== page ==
• It may fail, but stay focused.  Finally, realize that you are human and that you are likely to fail.  In fact, just a few moments after I buried sarcasm yesterday, I found my silver tongue snapping at my wife about something she had asked me to do weeks ago.  Luckily, she was smart enough to remind me about our burial ceremony and she put me back in place.  Ralph Waldo Emerson once said: “Men succeed when they realize that their failures are the preparation for their victories.”  When you realize that you are going to fail, you are free to succeed.  Henry Ford failed numerous times in business before he finally went on to build the Ford Motor Company.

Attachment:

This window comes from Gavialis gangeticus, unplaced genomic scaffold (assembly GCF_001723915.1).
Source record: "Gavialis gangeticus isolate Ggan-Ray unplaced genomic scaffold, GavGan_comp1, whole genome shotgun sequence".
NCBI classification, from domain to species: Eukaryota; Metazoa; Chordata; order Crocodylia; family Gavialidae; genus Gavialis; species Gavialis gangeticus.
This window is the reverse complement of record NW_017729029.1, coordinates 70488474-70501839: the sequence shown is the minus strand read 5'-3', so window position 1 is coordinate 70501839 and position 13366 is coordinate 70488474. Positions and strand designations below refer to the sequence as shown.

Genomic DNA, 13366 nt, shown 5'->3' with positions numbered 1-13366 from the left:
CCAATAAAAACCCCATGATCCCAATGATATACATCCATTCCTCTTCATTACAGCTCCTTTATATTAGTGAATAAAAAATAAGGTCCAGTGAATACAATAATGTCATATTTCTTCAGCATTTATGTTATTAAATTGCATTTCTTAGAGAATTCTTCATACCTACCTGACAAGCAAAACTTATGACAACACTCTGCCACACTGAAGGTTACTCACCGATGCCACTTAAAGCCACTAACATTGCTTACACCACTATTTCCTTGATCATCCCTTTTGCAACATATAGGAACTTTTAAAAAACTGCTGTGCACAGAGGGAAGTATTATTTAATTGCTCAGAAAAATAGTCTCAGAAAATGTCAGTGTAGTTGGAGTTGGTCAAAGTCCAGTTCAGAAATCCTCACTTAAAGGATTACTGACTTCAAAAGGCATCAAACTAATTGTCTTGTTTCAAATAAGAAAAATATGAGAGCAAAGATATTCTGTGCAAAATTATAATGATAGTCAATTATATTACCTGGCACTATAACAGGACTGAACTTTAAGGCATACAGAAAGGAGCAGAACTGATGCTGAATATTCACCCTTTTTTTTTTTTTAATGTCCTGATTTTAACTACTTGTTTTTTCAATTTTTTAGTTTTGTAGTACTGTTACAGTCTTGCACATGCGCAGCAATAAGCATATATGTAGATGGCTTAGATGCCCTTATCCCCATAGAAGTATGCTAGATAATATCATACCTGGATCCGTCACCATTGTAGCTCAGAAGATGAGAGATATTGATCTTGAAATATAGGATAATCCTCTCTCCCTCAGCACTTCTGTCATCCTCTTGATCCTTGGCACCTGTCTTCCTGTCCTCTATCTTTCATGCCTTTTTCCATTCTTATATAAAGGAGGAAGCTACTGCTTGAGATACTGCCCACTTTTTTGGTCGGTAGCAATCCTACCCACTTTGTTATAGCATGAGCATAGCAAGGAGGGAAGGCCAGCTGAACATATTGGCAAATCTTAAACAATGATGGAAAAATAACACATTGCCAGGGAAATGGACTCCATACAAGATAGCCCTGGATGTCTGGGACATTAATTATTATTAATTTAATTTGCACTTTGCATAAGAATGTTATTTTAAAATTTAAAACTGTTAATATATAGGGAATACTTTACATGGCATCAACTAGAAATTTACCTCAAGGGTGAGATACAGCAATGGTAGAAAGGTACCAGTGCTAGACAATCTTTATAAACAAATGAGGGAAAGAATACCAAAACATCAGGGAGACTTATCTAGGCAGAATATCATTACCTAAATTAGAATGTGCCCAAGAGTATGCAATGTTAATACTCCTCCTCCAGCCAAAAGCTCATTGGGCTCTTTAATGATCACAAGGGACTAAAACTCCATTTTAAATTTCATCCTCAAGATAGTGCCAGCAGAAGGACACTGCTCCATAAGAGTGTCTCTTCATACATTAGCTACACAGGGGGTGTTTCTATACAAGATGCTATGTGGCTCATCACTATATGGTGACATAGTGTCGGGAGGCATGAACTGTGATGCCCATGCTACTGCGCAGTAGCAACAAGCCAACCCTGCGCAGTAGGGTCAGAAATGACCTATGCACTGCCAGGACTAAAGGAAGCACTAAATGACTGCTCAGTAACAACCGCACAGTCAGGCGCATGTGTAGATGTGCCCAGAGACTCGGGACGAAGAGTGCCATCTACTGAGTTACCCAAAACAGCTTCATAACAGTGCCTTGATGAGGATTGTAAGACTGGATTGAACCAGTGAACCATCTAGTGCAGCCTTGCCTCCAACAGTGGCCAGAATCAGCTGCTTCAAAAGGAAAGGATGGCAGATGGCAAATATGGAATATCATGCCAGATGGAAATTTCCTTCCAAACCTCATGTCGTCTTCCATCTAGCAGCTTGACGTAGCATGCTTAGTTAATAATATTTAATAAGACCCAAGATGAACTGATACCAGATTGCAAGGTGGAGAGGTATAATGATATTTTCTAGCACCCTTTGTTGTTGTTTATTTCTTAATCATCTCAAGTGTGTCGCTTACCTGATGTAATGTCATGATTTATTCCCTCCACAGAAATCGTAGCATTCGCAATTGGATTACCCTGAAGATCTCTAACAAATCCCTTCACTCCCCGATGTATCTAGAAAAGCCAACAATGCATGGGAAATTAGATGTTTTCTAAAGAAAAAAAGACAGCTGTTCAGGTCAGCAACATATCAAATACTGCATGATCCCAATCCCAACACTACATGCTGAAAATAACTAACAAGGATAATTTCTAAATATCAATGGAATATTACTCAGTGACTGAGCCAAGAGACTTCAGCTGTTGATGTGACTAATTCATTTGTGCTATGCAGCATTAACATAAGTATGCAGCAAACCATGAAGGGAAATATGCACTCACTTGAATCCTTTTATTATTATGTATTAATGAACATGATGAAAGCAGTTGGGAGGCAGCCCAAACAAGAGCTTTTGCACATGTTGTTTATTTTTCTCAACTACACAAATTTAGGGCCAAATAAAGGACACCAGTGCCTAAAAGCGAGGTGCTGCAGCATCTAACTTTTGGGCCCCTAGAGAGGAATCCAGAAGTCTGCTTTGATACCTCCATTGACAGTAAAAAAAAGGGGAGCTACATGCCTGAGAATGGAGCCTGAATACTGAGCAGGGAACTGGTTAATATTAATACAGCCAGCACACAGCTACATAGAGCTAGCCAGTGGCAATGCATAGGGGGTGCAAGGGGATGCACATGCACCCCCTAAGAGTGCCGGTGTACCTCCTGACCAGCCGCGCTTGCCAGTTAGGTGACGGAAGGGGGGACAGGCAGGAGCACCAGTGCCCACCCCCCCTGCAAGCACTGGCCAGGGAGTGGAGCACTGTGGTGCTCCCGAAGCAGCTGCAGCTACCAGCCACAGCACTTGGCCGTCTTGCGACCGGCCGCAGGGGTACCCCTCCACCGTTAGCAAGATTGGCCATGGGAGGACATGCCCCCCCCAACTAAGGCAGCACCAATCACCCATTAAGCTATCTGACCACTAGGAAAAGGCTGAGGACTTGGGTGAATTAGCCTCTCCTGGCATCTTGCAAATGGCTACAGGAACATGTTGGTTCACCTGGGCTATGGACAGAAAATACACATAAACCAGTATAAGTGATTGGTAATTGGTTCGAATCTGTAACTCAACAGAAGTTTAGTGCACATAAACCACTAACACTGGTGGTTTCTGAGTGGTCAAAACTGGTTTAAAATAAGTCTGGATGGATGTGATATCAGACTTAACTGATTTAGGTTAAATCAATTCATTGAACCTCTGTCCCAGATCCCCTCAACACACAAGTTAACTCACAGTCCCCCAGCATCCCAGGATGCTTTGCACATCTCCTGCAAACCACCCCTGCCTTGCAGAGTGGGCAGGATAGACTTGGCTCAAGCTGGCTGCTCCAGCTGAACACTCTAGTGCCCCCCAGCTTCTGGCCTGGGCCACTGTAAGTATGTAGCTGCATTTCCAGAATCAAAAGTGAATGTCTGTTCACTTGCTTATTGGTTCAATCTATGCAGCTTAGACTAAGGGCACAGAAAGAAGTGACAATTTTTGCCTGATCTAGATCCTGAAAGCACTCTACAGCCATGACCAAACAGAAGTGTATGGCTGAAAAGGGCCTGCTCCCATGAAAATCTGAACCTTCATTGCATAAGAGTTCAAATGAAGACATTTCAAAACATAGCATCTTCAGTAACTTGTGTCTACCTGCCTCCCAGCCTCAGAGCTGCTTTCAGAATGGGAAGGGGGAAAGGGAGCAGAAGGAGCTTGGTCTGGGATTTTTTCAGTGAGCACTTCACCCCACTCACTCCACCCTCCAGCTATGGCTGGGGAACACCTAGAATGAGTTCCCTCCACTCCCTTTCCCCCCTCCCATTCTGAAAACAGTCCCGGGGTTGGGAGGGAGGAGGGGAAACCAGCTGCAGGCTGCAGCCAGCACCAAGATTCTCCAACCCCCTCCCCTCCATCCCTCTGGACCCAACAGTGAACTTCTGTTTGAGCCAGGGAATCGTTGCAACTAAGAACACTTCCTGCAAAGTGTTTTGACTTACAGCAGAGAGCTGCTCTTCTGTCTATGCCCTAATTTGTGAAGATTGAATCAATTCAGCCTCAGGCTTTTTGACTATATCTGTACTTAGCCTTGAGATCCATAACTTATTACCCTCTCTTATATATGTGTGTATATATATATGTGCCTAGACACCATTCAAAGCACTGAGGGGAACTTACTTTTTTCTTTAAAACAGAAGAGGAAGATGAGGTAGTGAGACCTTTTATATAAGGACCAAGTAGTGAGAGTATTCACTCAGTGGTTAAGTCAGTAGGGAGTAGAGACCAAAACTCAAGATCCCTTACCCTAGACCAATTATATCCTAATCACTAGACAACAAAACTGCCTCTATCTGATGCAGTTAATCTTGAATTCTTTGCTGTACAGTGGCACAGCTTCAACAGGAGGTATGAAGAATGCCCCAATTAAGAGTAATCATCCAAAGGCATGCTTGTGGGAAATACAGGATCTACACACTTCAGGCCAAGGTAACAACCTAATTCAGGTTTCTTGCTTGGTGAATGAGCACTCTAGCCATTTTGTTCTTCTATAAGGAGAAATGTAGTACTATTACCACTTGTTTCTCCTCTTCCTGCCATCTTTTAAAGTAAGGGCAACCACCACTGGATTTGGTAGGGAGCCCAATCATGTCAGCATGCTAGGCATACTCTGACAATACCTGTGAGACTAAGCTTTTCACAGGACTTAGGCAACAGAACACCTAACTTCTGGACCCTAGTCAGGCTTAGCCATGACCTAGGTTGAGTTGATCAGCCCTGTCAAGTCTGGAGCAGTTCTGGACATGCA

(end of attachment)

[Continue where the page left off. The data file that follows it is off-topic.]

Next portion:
Question:  What have you let in your home that needs a burial ceremony?

Words, Tones and Looks Are Game Changers

It’s no secret that the words you use with your spouse or children have a tremendous impact on your relationship with them.  But did you know that the tones you use or the looks you cast have the same meaningful impact?

As I was hanging an over-sized dry erase board this evening, I gathered all the right tools to make it a quick install: the stud-finder, the large level, the tape measure, the drill, and a handful of screws with washers.  I was marking the wall with the stud-finder, a nifty little grown-up toy that caught Dylan’s attention.  As I got the first few screws in place, Dylan broke the silence.

“Dad?”

“Yeeeeeesssss, Dylan?” I snarled back, eye brows pitched and eyes rolling.

“Um … Nevermind.”